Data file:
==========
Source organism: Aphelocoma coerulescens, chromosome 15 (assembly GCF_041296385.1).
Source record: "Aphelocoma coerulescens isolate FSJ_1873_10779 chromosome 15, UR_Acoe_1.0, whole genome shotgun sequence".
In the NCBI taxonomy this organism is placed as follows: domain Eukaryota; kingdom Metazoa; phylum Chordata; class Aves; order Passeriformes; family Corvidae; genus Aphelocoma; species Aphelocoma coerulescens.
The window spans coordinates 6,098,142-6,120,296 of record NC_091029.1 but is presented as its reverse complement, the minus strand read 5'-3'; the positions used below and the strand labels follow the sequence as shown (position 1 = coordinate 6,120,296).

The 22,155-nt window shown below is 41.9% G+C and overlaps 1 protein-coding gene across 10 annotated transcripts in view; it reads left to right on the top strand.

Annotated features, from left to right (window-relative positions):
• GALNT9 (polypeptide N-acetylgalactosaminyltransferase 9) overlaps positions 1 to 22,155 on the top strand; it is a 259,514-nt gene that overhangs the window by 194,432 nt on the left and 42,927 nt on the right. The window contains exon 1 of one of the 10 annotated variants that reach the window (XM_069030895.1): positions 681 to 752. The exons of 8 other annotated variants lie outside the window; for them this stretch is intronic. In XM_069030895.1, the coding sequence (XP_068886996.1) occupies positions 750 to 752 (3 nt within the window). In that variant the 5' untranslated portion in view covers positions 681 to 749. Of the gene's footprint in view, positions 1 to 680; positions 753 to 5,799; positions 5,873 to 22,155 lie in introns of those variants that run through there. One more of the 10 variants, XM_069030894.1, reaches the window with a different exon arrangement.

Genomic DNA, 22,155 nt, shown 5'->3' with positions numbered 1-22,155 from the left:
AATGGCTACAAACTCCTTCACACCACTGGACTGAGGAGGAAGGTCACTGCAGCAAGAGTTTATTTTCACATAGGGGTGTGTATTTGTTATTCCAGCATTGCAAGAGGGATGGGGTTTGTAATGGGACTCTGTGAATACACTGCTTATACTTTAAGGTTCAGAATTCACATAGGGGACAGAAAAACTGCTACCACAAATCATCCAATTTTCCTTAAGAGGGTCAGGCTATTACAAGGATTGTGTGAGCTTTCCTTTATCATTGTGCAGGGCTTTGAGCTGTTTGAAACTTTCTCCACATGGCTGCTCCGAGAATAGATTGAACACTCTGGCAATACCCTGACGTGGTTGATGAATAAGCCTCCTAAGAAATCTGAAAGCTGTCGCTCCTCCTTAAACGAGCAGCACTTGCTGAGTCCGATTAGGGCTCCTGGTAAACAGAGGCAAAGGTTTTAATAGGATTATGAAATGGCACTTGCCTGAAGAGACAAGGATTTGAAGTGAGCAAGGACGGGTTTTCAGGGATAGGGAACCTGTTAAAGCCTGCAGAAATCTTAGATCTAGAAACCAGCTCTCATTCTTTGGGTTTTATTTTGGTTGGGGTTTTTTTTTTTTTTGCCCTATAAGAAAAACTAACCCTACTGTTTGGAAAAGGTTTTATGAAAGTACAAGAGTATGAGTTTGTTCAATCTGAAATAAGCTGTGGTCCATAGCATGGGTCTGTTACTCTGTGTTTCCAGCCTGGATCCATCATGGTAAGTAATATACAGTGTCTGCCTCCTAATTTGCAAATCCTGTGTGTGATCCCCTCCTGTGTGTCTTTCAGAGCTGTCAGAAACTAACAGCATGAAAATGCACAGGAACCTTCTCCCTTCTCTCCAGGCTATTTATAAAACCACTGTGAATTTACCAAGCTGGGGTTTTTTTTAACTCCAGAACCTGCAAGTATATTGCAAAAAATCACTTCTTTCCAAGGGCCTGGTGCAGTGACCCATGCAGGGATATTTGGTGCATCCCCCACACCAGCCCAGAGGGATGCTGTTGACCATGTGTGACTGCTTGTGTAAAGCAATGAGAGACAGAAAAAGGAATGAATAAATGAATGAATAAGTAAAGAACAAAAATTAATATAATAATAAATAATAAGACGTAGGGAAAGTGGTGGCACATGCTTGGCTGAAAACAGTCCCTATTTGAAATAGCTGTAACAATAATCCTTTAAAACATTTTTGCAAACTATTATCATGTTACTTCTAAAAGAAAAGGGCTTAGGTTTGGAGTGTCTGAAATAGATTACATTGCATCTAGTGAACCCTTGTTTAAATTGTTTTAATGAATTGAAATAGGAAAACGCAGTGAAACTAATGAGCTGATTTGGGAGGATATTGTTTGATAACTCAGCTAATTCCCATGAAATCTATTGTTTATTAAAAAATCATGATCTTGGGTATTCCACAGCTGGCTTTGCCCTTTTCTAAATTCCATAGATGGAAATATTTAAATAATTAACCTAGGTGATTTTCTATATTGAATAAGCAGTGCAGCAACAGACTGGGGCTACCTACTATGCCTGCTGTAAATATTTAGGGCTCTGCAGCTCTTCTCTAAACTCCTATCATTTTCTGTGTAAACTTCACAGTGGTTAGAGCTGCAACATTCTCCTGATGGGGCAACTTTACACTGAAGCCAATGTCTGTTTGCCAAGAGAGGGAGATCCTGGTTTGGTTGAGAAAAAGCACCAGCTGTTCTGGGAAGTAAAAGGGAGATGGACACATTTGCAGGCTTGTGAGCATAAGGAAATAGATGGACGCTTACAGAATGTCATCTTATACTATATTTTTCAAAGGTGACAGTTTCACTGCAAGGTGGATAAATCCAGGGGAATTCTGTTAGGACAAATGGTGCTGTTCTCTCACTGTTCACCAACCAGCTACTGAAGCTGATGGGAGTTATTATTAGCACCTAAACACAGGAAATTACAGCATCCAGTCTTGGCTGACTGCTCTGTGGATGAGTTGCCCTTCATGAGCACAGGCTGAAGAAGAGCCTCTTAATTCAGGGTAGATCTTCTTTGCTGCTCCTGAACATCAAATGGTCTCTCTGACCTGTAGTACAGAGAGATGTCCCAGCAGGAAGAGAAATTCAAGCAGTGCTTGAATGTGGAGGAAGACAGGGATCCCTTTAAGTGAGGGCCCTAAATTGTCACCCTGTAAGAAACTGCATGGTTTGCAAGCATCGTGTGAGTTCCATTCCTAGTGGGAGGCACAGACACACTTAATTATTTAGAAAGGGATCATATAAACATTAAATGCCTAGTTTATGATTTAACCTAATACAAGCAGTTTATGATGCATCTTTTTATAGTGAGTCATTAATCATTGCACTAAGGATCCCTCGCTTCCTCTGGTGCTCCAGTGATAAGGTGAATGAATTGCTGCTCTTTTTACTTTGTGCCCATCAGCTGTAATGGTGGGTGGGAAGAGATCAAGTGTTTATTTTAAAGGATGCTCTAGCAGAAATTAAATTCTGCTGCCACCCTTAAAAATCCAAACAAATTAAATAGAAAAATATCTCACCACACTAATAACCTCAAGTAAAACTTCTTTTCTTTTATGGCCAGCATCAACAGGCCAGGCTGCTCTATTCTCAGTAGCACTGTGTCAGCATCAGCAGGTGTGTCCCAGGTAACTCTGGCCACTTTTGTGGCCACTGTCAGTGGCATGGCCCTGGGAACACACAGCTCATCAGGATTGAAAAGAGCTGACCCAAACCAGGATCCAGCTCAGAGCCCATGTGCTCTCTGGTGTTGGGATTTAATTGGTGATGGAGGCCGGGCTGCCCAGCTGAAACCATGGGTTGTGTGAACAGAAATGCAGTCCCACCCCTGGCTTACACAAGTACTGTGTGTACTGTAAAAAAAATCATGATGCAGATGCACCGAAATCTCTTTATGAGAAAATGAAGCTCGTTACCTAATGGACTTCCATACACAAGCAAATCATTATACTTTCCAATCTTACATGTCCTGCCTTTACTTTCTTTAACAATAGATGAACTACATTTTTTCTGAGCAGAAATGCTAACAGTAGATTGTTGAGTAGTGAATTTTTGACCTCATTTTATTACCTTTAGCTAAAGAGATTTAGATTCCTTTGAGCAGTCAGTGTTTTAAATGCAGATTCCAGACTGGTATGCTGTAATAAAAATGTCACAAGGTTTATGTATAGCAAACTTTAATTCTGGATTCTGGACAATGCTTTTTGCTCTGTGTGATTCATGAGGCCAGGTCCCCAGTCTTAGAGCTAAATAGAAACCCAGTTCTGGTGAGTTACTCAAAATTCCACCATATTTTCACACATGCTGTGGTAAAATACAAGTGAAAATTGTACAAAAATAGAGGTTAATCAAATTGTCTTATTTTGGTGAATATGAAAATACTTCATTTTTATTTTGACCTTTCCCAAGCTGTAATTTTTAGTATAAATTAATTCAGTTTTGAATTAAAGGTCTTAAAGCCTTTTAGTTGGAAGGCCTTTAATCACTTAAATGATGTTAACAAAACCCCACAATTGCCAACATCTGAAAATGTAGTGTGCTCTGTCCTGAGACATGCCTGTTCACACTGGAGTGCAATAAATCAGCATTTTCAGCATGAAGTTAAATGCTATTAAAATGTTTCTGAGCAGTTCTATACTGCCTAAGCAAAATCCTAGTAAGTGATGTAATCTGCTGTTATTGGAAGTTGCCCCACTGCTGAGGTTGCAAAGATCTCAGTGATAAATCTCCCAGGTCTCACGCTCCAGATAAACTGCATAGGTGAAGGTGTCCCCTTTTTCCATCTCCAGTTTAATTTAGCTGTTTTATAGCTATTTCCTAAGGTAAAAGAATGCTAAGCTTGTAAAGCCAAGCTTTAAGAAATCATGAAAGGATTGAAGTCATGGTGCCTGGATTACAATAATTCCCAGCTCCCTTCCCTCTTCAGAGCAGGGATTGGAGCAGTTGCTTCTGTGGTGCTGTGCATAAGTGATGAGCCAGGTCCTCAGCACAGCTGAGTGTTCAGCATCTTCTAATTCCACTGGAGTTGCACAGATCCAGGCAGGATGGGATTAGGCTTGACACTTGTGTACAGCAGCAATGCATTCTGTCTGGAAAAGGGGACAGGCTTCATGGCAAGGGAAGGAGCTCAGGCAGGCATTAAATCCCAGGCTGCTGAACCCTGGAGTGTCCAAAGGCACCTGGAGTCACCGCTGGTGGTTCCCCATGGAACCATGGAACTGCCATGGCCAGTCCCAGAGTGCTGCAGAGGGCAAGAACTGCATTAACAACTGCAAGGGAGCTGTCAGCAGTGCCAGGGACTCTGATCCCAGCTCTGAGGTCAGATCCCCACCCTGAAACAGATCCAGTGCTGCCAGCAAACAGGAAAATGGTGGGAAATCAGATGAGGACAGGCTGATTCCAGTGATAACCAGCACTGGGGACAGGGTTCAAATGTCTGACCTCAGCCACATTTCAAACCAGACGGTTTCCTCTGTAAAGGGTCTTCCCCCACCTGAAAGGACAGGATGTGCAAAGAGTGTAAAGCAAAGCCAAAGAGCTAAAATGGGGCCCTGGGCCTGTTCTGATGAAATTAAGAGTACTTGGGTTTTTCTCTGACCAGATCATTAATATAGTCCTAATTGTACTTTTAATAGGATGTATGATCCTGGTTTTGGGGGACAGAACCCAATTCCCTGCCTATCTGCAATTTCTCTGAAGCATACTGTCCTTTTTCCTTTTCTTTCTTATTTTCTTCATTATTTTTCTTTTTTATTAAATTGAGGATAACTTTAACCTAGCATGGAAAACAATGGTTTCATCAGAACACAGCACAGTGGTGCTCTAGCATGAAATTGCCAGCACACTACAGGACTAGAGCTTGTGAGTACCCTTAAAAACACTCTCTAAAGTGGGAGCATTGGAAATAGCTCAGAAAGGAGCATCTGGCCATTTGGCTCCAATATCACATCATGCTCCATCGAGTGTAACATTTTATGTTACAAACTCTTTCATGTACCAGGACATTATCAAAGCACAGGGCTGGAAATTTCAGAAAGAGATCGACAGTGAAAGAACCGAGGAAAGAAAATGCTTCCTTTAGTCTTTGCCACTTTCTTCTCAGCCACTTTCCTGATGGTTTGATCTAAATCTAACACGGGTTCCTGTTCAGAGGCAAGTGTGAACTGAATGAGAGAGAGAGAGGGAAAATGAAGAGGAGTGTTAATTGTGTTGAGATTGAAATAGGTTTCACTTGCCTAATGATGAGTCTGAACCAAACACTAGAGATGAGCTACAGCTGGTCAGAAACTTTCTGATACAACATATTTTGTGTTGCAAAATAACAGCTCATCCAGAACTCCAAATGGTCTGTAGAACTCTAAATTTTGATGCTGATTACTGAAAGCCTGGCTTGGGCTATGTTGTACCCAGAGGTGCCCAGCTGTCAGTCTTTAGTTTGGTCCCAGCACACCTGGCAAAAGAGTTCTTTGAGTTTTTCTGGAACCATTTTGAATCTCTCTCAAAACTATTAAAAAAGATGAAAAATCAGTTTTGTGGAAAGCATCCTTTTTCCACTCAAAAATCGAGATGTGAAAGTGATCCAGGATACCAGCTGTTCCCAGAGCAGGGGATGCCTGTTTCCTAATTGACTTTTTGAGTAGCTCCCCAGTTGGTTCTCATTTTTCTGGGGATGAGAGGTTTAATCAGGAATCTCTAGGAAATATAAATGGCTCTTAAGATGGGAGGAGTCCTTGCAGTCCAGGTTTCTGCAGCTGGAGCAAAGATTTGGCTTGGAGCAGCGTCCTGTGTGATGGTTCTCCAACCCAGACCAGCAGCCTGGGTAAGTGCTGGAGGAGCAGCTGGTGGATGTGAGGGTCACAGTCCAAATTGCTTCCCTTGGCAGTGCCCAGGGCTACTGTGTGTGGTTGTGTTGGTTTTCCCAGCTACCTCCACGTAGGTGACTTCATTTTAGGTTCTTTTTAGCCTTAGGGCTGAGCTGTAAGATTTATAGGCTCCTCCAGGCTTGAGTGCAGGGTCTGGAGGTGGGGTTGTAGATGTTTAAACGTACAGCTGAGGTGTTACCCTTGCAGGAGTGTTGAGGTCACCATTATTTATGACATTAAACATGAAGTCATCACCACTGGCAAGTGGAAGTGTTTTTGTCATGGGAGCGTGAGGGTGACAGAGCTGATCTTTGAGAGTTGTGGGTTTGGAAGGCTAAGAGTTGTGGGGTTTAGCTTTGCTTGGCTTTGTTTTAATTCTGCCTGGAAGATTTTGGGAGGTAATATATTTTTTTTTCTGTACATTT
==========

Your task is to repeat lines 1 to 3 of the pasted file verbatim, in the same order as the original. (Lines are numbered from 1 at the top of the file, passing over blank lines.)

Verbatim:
Source organism: Aphelocoma coerulescens, chromosome 15 (assembly GCF_041296385.1).
Source record: "Aphelocoma coerulescens isolate FSJ_1873_10779 chromosome 15, UR_Acoe_1.0, whole genome shotgun sequence".
In the NCBI taxonomy this organism is placed as follows: domain Eukaryota; kingdom Metazoa; phylum Chordata; class Aves; order Passeriformes; family Corvidae; genus Aphelocoma; species Aphelocoma coerulescens.